1. Sounds like a pain, I hope your wishes are granted someday soon!

  2. Mighty Casey says:

    Imagine, if you will, being a patient or caregiver with a number of clinicians in different facilities, using different systems, and you’ll know that your pain isn’t felt only on the clinical side.

    For patients, data contained in our EMR could spell the difference between life and death. What if it’s wrong? And so much of it is wrong, particularly on the med-rec side. We can hardly see it. We cannot in any easy way fix it ourselves.

    For all the promise that EMR tech holds, we’re seeing none of it delivered in the US. $9B is buying us shiny new silos to replace the dusty paper silos, but any meaningful use-fulness is almost accidental.

    How about patients AND clinicians band together, and storm the HIT castle? The glacial pace of usefulness development has to accelerate, or we’re all boned …

  3. john says:

    Money quote #1:

    “Don’t Make Me Turn the Page All the important information about a patient should be on the first page you open when you look up a patient. I shouldn’t have to click six different tabs.”

    Money quote #2

    “If You Need a Typist, Hire a Typist: Every time a new rule or documentation requirement pops up, which in my institution is daily, it is always laid on the nurses to add that to their computer records. Nurses used to be nurses. Now they are data-entry specialists. Their checklist and pre-operative paperwork is longer than mine. And they aren’t doing any diagnosis or treatment.”

  4. Jen Jenkins says:

    It’s so great that you posted this. I think user responses are so important, and companies that don’t listen to them are doomed to failure. I can understand though why you don’t send it to your IT guys. Do they have that much control over these things?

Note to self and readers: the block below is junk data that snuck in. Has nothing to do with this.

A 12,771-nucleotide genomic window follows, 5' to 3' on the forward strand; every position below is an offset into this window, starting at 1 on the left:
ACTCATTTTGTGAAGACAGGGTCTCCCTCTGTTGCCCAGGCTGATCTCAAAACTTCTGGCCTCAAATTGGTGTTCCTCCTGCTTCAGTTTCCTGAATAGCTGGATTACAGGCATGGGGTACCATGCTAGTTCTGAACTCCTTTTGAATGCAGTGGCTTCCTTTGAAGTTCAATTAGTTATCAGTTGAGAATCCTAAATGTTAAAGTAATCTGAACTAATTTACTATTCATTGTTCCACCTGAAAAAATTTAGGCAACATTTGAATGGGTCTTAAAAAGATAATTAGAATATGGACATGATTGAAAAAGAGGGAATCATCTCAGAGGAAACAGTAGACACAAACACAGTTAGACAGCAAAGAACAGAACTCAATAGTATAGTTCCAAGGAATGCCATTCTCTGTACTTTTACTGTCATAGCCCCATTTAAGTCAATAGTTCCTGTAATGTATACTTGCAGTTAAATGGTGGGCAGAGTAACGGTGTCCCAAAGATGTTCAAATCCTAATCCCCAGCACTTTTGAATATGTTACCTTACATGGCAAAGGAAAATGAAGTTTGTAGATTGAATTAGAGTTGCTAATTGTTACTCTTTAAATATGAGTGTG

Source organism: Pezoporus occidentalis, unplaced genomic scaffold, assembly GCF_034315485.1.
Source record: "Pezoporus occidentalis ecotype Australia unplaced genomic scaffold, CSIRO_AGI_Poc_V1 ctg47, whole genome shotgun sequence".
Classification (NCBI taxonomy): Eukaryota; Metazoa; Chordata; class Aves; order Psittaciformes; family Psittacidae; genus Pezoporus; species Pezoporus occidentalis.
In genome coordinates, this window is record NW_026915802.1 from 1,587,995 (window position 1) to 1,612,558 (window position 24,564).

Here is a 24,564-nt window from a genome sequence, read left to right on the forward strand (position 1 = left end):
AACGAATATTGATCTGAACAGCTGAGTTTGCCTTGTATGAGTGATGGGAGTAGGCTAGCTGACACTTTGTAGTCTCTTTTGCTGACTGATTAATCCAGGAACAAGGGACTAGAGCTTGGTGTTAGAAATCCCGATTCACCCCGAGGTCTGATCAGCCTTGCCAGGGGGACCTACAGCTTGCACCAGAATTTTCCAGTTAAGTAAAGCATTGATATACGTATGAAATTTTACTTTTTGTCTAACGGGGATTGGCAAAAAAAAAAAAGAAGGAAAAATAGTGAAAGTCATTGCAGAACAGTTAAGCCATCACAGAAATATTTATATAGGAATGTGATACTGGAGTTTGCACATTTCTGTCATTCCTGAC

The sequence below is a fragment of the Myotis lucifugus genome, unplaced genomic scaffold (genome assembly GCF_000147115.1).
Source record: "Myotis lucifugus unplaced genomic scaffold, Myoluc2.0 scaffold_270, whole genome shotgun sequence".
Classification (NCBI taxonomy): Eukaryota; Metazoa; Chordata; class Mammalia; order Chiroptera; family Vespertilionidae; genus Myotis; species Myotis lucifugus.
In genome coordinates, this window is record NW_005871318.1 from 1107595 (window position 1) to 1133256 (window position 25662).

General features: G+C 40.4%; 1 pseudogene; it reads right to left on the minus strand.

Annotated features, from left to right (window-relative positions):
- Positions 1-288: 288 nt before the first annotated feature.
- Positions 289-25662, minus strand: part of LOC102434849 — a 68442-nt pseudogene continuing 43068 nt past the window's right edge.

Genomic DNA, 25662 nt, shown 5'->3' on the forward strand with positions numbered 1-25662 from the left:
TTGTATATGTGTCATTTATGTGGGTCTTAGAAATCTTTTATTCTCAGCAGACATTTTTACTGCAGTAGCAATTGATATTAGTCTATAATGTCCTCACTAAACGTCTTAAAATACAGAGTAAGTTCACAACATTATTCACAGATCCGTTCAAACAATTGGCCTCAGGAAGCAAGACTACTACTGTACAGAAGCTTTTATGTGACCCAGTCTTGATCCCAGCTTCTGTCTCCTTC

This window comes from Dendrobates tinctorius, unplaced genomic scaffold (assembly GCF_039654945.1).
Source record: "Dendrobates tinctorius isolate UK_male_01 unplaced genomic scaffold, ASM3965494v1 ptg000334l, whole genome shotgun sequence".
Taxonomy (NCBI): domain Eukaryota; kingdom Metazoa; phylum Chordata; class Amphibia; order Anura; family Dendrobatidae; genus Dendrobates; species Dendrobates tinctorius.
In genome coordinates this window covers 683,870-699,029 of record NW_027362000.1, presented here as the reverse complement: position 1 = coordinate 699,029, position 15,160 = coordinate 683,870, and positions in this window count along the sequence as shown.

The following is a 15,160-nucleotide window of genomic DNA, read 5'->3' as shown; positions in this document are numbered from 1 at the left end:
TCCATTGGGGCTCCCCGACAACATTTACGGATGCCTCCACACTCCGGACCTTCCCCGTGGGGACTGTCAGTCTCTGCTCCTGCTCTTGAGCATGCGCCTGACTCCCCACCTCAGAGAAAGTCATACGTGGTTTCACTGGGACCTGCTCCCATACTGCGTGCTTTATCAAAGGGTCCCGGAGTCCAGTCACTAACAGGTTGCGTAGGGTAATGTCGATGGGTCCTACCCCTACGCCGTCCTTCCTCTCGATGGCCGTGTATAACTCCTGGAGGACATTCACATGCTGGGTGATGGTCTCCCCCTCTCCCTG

• I’ve talked to them. They are handcuffed by HIPAA and other regulatory agencies and security guidelines.

      • Mike Jenkins says:

        I don’t totally agree. IT is hamstrung by their funding, mindset, and past experiences. Many are averse to change and unable to adjust their perspective from the system to the user. Some companies, including mine, have developed EMR software that adjusts to the needs of the users instead of forcing the user to adjust to the needs of the software. This model exists but is not yet prevalent.

        Don’t let them hide behind HIPAA. That is a smokescreen.

      • NL says:

        Preach! Love your list!

        We need more people who actually input data and work with the patients designing these programs- shout out to Nursing Informatics

  5. Fan of HIS Talk says:

    First question I have is whether the current best evidence suggests that anesthesia should be given routinely for colonoscopies?

    Maybe what you guys need is clinical descision support.

    • Oh yes, don’t get me going on THAT subject! I completely agree with you. The ones I do are supposedly “difficult”, ie, old, sick, or more often, fat. As long as insurance pays for us, our department heads will keep staffing GI.

  6. m13 says:

    Little makes me crazier than the arrogance of tech guys (other than maybe the malpractice and health insurance systems :).

    The whole idea that we, the doctors, are out of date, unwilling to change, and locked in our anachronistic ideas and workflows are the reason why EMR systems aren’t being utilized effectively is ridiculous.

    I have experienced every single one of the issues you describe and it is insane making. There are so many true clinical decisions I am running each day, getting locked in documentation and data processing details often just distracts me from the truly important work and from connecting with my patients. Add volume pressures, concerns about accurate documentation for both reimbursement and legal reasons, and the upcoming importance of documentation from a quality correlation, and the system becomes overwhelming.

    With EMR systems being mandated by the ACA and a few large vendors dominating the space, there is surprisingly little incentive for them to listen to their customers and end users and make the changes that we want. Maybe we should just call Vinod Khosla and have him take over for our technologically incompetent selves now.

    • Mike Jenkins says:

      Large vendors = slow to change and last century thinking. The risk is actually higher to stick with the dinosaur technology than to investigate the up and coming businesses that might offer innovation but haven’t yet earned the 10 year track record. Smaller = more flexibility, stronger customer focus, and desire to make it work.